Little Parker is an old Jack Russell and he’s become the archetypal grumpy old man - with good enough reason as he’s now blind and very hard of hearing. This means if he’s feeling a little unsure if the way is clear in front of him, he’s taken to muttering and grumbling and the other dogs know to move aside. One morning Parker went out of the kitchen after breakfast and stood there grumbling while he decided what to do next. Nikki, another Jack Russell happened to be near him but she moved and turned her head away, just a little movement but saying in doggy language "I hear you & I’m no threat" but of course, Parker couldn’t see it. However, he also didn’t notice her there so he went off down the room quite happily, and then so did Nikki but it’s always fascinating to see the little interactions between them all.
One morning when the cats were eating breakfast, Sparkle & Rosetta decided to share the same plate and I watched with interest as they don’t usually share with each other, and can only describe what followed as a ballet, as they both sat and ate a bit, then moved round each other, taking it in turns to be the one who moved round the plate. It was lovely to see as is this ’starfish’ of cats another mealtime -
Rosetta, Sandy, Leia, Gershwin & Mister.
Not too sure if Sparkle’s tongue poking out is enjoyment of food - or a comment on the kittens Wilson & Mason.
Merlin & Leia sharing - both used to not like the other species when they arrived.
Merlin is a lurcher and they can be untrustworthy with cats and Leia used to be picked up by the dog in her previous home and ‘played with’ - in other words, shaken like a tug toy and had taken to living down the garden out of the way. So it’s particularly wonderful to see them trusting each other.
And Benson ( cat ) & Finn ( dog ) sharing as they stretch up waiting for a fuss - just as well I have two hands!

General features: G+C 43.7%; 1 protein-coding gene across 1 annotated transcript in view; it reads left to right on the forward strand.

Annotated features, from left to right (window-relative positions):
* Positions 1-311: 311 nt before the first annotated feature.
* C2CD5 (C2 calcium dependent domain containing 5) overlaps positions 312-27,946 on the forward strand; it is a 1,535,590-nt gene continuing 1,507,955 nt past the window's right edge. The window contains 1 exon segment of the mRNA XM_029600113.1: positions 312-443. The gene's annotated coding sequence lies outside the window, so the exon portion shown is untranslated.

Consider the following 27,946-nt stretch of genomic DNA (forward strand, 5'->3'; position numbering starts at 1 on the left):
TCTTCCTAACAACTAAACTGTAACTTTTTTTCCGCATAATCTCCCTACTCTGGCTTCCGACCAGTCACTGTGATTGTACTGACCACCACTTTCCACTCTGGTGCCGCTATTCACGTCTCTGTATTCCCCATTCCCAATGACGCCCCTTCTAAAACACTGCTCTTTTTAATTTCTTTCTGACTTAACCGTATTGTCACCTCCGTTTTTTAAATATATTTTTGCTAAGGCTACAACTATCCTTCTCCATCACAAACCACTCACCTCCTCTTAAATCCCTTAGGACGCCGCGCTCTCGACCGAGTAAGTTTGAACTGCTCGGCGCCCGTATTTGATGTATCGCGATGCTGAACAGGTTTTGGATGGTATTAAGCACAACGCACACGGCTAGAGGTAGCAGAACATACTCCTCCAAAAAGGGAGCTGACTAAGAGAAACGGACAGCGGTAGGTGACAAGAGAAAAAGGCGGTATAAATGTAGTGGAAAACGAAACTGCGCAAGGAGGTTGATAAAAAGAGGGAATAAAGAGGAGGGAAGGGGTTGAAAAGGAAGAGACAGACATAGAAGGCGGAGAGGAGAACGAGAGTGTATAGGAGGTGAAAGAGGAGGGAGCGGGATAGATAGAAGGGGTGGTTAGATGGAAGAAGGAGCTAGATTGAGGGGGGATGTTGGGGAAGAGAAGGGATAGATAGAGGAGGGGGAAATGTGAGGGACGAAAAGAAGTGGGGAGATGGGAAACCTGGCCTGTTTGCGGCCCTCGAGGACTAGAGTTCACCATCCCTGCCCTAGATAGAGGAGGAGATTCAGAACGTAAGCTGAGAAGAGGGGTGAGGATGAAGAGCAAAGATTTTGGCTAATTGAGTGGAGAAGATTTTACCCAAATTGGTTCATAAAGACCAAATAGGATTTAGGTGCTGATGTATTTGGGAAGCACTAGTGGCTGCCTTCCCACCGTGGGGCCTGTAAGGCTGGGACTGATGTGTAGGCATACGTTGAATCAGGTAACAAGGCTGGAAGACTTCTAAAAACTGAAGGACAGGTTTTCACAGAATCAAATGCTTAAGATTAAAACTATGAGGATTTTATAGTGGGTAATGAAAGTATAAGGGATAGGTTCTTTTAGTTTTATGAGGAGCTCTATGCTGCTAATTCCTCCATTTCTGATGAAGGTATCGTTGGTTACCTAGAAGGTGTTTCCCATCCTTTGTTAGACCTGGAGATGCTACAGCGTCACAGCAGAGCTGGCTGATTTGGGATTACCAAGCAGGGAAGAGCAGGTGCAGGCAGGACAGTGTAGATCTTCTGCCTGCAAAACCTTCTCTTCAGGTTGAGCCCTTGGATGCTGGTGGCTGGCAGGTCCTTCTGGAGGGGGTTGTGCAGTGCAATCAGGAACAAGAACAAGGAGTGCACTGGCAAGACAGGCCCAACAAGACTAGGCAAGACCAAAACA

Cheshire Cats, Borstal Puppy and Racist Chicken!
Visitors often comment on how friendly our cats are but as I logically reply - "you don’t see the shy ones who hide" and this was illustrated to me yet again recently. Tootsie has settled in very happily, coming & going with the others - except when people are here when she vanishes. I sometimes spot her briefly in the distance, all wide eyed and worried but as soon as the coast is clear, she comes back round my legs and is her usual purry self. Another time I put the tv on just as Tootsie came into the room - she heard a female voice and froze as she knew it wasn’t me. It took a good minute or so ( with me chatting to her ), before she was reassured it was safe and wasn’t another person actually here that perhaps wasn’t to be trusted.
When some friends were here, they met Max and the comment they made that if he was a human, he’d end up in Borstal ! There’s little doubt that other than normal hooligan puppyness - which is quite enough, that if he was in the wrong hands, he’s a disaster waiting to happen.
Then when the Tea Ladies arrived, one is a usual brown girl like Hobnob who was quickly accepted by her, but the other two are fancy breeds of some sort - smaller, different colour and shape. Hobnob was not sure about them at all, being rather assertive towards them and no doubt using rude swear words at them ! I told her we don’t have prejudices here and she could behave herself or she’d be the one segregated - and in typical chicken fashion, after a few days, they were settling down nicely I’m pleased to say.
I’m working on this newsletter with (only) a couple of cats on my lap ( it’s usually more as the photo shows ) and have just accidentally pushed the wrong button on the computer and deleted a photo ( thank goodness for the undo button which quickly put it back in place ! ) I said to Tess it was because I’m trying to work round her in the way - I’d find it boring working in an office setup though !